Smoking Does Not Keep You Slim – But There Is a Male/Female Difference

July 25, 2011

There are many health myths that we hold as truth: the last biscuit on the plate contains no calories, my grandfather drank a bottle of whisky every day of his life and died at 101 so alcohol won’t harm me and perhaps the most common is that smoking helps keep you slim so giving up means becoming hugely overweight.

In one of my previous jobs I was Press Officer to Northern Ballet and bizarrely as it seemed to me most of the dancers smoked. You would think needing the best stamina and lung capacity would militate against it but, particularly for the girls, it was seen as an easy way to suppress appetite and control weight.

Now new research from the Nordic School of Public Health (NHV) in Sweden shows that smoking doesn’t help you get thinner, despite what we may believe. While cigarette smoking has decreased in western countries, obesity has increased and recent studies have suggested that today’s smokers may have less weight problems than non-smokers. Lisa Webb, Master of Public Health at NHV, set up a study in which over 6,000 people have participated in a study on the relationship between smoking and obesity.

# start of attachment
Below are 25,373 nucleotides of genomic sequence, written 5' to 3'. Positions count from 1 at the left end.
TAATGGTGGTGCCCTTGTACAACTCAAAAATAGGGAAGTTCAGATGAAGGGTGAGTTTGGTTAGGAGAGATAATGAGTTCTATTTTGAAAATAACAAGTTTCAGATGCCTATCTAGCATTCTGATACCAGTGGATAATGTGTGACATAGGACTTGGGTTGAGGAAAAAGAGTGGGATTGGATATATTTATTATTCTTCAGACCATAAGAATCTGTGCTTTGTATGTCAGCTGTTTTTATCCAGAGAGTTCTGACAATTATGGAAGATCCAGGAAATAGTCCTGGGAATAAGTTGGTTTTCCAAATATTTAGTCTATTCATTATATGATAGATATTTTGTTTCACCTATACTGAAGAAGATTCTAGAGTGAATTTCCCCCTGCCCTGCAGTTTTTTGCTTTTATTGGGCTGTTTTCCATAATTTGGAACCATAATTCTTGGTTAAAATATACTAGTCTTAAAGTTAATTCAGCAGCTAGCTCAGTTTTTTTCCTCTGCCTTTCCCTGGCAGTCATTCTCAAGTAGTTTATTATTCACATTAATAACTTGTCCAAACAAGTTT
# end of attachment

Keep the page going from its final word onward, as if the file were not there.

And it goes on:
They used two measure of body fat: BMI (body mass index) and WHR (waist hip ratio) and what surprised them was the definite difference between the results for men and women. Compared with non-smoker, both male and female smokers had a higher WHR but women had a lower BMI.

So if you are looking to use not giving up smoking because you don’t want to put on weight, then that is no longer viable. One other interesting finding was that the difference between the WHR among female smokers and women who had never smoked actually increased during the study. So if you want to improve your waist hip ratio then giving up smoking will definitely improve your chances of that.


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